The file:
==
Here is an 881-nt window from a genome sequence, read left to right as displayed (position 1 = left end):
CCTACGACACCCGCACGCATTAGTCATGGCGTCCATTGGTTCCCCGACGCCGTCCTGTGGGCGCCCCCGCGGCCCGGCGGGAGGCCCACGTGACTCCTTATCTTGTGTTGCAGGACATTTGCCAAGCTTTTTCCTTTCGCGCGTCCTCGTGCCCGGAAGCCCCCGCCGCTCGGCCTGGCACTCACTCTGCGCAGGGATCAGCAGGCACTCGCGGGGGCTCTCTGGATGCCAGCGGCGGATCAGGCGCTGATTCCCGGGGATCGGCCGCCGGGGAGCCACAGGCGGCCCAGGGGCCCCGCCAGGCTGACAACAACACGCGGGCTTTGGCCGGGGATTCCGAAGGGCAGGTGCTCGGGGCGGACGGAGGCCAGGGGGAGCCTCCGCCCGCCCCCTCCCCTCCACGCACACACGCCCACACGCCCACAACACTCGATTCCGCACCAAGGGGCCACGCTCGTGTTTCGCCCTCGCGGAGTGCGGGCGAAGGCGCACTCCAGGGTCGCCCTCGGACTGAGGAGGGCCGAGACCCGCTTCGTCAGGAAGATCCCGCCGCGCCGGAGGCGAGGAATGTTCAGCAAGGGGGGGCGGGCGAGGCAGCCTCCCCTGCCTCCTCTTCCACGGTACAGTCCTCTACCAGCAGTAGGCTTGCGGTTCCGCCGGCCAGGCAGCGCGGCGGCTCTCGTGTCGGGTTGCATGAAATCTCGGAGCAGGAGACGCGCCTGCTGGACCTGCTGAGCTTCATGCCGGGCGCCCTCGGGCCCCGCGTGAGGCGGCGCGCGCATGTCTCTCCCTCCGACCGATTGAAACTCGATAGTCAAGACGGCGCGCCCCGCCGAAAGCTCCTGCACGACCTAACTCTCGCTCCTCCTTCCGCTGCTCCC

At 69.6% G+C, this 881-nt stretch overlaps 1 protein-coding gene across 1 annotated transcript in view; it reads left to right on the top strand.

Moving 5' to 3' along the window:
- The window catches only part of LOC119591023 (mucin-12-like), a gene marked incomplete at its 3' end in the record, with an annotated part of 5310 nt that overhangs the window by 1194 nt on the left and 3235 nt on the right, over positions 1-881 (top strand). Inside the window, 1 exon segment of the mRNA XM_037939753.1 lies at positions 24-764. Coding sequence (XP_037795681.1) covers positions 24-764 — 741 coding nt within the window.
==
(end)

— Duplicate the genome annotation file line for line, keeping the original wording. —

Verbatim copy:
Here is an 881-nt window from a genome sequence, read left to right as displayed (position 1 = left end):
CCTACGACACCCGCACGCATTAGTCATGGCGTCCATTGGTTCCCCGACGCCGTCCTGTGGGCGCCCCCGCGGCCCGGCGGGAGGCCCACGTGACTCCTTATCTTGTGTTGCAGGACATTTGCCAAGCTTTTTCCTTTCGCGCGTCCTCGTGCCCGGAAGCCCCCGCCGCTCGGCCTGGCACTCACTCTGCGCAGGGATCAGCAGGCACTCGCGGGGGCTCTCTGGATGCCAGCGGCGGATCAGGCGCTGATTCCCGGGGATCGGCCGCCGGGGAGCCACAGGCGGCCCAGGGGCCCCGCCAGGCTGACAACAACACGCGGGCTTTGGCCGGGGATTCCGAAGGGCAGGTGCTCGGGGCGGACGGAGGCCAGGGGGAGCCTCCGCCCGCCCCCTCCCCTCCACGCACACACGCCCACACGCCCACAACACTCGATTCCGCACCAAGGGGCCACGCTCGTGTTTCGCCCTCGCGGAGTGCGGGCGAAGGCGCACTCCAGGGTCGCCCTCGGACTGAGGAGGGCCGAGACCCGCTTCGTCAGGAAGATCCCGCCGCGCCGGAGGCGAGGAATGTTCAGCAAGGGGGGGCGGGCGAGGCAGCCTCCCCTGCCTCCTCTTCCACGGTACAGTCCTCTACCAGCAGTAGGCTTGCGGTTCCGCCGGCCAGGCAGCGCGGCGGCTCTCGTGTCGGGTTGCATGAAATCTCGGAGCAGGAGACGCGCCTGCTGGACCTGCTGAGCTTCATGCCGGGCGCCCTCGGGCCCCGCGTGAGGCGGCGCGCGCATGTCTCTCCCTCCGACCGATTGAAACTCGATAGTCAAGACGGCGCGCCCCGCCGAAAGCTCCTGCACGACCTAACTCTCGCTCCTCCTTCCGCTGCTCCC

At 69.6% G+C, this 881-nt stretch overlaps 1 protein-coding gene across 1 annotated transcript in view; it reads left to right on the top strand.

Moving 5' to 3' along the window:
- The window catches only part of LOC119591023 (mucin-12-like), a gene marked incomplete at its 3' end in the record, with an annotated part of 5310 nt that overhangs the window by 1194 nt on the left and 3235 nt on the right, over positions 1-881 (top strand). Inside the window, 1 exon segment of the mRNA XM_037939753.1 lies at positions 24-764. Coding sequence (XP_037795681.1) covers positions 24-764 — 741 coding nt within the window.